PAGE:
If the transgressions of modern French poetry have been amply noted at thematic and formal levels, they remain largely unremarked at the most visceral level of reading. Indebted to, while problematizing the Kristevan concept of
sémiotique, Scott Shinabargar’s
The Revolting Body of Poetry reveals how the very “matter” of key works forces us to enact these transgressions, when articulating textures of offensive lexica and imagery. While certain phonemes provide access to previously untapped forces, first apparent in Baudelaire and Lautréamont, compulsive repetitions produce expressive inflation, diffusing any initial impact. Césaire and Char, however, demonstrate an acquired control of these forces, intensity contained. Shinabargar concludes with a survey of contemporary poets, inviting readers to consider the legacy of revolting poetics.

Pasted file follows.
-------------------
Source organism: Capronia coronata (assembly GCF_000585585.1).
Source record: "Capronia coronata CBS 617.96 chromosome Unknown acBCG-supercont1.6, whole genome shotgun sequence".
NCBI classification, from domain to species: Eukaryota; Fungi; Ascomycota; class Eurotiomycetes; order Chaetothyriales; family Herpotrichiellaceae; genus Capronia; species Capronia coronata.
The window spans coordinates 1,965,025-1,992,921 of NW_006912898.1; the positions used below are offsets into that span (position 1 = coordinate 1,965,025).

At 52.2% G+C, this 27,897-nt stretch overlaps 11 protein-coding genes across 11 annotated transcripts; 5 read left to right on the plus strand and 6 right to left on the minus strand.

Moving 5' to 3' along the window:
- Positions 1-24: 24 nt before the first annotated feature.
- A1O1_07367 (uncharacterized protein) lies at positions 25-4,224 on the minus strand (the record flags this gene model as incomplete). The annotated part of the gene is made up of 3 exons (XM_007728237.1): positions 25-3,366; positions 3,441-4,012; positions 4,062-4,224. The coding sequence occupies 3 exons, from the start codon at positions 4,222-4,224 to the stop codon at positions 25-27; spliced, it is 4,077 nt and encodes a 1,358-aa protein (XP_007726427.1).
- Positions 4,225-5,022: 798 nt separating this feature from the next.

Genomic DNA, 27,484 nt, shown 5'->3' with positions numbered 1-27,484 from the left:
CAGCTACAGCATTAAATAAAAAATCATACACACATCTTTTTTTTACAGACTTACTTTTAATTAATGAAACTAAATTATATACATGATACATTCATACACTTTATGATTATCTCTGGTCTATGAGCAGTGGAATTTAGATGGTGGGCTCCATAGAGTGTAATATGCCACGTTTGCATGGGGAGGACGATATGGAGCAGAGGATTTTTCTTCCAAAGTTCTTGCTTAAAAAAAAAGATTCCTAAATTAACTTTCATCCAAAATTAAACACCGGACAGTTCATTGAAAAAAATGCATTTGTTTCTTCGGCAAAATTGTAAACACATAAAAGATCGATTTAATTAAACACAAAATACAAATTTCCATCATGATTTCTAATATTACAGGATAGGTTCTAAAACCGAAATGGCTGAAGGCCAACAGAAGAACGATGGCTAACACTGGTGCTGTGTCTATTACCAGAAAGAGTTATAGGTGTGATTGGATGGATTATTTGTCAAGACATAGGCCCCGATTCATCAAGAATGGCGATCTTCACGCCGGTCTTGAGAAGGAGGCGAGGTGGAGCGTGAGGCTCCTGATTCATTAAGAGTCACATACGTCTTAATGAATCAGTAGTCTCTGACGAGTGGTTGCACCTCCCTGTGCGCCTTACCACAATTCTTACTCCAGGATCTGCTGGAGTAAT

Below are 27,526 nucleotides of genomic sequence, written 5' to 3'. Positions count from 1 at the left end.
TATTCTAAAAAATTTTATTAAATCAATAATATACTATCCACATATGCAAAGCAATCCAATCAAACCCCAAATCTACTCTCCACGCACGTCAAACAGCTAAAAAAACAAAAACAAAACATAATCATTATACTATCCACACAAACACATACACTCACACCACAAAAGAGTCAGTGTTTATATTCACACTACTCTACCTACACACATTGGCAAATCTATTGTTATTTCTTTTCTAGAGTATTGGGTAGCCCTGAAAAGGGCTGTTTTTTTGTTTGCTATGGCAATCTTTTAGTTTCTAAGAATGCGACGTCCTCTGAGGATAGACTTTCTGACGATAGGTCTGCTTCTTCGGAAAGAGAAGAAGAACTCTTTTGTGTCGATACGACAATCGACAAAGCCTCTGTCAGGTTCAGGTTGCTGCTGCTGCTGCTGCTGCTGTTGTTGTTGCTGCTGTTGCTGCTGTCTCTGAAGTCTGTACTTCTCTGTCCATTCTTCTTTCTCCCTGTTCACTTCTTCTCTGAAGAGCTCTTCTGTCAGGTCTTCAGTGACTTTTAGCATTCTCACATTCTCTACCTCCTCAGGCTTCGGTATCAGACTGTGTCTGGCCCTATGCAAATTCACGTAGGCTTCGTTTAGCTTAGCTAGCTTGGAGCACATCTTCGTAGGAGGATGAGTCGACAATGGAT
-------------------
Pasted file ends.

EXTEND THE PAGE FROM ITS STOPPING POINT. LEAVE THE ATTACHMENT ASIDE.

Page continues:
Scott Shinabargar is an associate professor and chair at Winthrop University. He has previously published on Vigny, Leconte de Lisle, Breton, Michaux, and Jaccottet, among others.
Table of contents
Part I: Revolutions
La diction du mal: Baudelaire
2 An Exaggerated Scale of Evil: Lautréamont
Part II: Revolitions
3 Grounding Force: Césaire
4 In the Wind’s Gold: Char
All interested in 19
th- and 20
th-century French poetry – and in particular, the work of Baudelaire, Lautréamont, Césaire and Char – Francophone studies, literary criticism, and stylistics.